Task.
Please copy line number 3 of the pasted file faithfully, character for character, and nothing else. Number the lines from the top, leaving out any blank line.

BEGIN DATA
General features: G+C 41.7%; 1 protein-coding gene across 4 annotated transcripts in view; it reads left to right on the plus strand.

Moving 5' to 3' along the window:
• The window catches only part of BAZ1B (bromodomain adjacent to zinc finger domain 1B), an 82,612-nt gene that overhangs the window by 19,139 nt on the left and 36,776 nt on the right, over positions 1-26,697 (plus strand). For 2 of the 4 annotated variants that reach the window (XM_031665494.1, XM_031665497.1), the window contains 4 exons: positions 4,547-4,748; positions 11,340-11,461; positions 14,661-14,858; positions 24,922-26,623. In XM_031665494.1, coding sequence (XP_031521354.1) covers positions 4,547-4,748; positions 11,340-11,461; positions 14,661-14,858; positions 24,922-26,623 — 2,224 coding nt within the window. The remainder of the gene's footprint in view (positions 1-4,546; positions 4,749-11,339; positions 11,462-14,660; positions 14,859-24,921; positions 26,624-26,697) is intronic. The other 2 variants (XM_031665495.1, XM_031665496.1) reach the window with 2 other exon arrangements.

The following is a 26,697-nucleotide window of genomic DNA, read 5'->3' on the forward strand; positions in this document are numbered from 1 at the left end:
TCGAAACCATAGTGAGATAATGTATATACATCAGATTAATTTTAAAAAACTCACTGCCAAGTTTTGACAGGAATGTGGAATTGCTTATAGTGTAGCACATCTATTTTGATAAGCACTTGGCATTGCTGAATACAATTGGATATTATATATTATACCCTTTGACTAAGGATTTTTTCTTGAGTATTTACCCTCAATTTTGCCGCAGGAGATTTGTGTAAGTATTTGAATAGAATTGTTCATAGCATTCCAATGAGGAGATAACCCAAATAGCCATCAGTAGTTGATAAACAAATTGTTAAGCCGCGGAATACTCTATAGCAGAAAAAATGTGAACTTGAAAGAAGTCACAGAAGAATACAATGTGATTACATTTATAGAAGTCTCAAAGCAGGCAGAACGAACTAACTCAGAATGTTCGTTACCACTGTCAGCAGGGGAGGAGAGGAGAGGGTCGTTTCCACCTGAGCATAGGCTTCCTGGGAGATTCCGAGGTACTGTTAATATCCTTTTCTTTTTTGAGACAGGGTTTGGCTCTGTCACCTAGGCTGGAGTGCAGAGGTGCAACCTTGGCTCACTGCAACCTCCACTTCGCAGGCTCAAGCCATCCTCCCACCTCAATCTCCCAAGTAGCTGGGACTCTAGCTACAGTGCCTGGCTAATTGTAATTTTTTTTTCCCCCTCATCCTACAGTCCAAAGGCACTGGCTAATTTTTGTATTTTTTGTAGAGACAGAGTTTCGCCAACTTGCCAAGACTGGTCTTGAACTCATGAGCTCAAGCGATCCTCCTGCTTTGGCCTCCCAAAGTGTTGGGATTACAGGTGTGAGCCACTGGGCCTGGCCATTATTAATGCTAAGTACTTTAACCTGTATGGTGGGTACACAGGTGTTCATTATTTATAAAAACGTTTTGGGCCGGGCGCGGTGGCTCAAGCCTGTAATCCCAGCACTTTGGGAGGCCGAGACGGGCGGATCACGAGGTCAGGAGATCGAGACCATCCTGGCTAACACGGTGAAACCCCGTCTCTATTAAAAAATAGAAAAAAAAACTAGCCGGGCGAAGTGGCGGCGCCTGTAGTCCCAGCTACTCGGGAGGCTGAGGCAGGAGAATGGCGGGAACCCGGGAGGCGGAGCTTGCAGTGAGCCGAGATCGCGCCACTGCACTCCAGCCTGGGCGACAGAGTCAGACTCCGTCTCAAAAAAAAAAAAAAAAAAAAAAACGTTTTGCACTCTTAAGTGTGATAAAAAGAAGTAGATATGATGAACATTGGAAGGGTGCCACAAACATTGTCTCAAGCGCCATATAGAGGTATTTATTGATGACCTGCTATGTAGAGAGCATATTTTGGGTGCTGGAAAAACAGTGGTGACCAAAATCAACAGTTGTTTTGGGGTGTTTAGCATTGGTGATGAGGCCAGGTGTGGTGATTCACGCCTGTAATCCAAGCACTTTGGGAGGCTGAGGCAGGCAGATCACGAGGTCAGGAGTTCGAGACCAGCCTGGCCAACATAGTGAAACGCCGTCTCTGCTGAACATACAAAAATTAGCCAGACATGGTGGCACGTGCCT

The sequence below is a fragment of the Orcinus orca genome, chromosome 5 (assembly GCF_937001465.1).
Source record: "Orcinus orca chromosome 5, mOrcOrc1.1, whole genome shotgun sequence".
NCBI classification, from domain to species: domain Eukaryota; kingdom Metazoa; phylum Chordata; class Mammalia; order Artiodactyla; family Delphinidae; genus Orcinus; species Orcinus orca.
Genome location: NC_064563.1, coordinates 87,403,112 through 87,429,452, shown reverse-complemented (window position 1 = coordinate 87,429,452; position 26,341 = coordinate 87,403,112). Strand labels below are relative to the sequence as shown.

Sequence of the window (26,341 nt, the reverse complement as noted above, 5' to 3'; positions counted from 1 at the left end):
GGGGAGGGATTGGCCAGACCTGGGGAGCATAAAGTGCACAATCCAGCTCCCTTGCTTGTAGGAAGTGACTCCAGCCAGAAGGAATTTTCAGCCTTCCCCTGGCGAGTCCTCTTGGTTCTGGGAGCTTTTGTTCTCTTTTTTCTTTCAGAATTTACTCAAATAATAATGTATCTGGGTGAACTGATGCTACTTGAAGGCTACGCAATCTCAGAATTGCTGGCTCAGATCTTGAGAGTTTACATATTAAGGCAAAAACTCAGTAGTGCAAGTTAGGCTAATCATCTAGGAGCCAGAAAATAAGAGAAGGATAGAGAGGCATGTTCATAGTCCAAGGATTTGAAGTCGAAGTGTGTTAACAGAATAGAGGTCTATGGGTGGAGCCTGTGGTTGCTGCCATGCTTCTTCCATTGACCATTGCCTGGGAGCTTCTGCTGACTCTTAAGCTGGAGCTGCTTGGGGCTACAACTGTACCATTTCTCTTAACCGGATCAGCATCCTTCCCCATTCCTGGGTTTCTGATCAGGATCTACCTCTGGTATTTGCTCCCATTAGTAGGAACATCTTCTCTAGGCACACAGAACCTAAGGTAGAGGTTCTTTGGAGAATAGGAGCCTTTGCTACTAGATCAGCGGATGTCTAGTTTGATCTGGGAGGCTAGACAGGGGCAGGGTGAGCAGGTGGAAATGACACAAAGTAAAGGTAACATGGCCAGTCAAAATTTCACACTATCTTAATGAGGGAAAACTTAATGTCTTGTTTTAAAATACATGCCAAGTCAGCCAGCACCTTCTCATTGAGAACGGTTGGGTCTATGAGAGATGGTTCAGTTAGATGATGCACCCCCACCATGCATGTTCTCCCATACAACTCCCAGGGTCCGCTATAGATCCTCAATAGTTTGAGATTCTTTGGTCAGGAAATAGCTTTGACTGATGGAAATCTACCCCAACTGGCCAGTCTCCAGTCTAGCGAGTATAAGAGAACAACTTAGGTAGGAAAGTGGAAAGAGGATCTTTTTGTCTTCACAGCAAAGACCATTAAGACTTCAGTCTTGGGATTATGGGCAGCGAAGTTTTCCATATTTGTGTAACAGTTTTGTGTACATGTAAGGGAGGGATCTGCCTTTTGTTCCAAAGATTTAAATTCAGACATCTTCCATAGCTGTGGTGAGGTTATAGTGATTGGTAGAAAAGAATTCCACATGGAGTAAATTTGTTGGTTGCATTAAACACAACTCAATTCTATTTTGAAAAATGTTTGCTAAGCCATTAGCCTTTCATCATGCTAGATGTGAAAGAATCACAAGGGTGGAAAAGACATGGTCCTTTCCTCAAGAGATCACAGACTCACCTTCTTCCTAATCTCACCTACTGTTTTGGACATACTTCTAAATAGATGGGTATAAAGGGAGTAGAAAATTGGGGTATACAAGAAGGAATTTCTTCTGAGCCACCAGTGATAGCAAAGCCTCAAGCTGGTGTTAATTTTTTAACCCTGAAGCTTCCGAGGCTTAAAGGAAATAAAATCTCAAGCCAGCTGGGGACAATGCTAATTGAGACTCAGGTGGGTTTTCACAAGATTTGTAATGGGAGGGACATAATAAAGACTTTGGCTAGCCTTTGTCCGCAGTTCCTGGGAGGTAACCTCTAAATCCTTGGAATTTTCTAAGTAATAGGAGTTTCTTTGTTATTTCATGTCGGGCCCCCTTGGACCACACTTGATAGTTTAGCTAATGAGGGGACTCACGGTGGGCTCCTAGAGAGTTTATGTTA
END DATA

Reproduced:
• The window catches only part of BAZ1B (bromodomain adjacent to zinc finger domain 1B), an 82,612-nt gene that overhangs the window by 19,139 nt on the left and 36,776 nt on the right, over positions 1-26,697 (plus strand). For 2 of the 4 annotated variants that reach the window (XM_031665494.1, XM_031665497.1), the window contains 4 exons: positions 4,547-4,748; positions 11,340-11,461; positions 14,661-14,858; positions 24,922-26,623. In XM_031665494.1, coding sequence (XP_031521354.1) covers positions 4,547-4,748; positions 11,340-11,461; positions 14,661-14,858; positions 24,922-26,623 — 2,224 coding nt within the window. The remainder of the gene's footprint in view (positions 1-4,546; positions 4,749-11,339; positions 11,462-14,660; positions 14,859-24,921; positions 26,624-26,697) is intronic. The other 2 variants (XM_031665495.1, XM_031665496.1) reach the window with 2 other exon arrangements.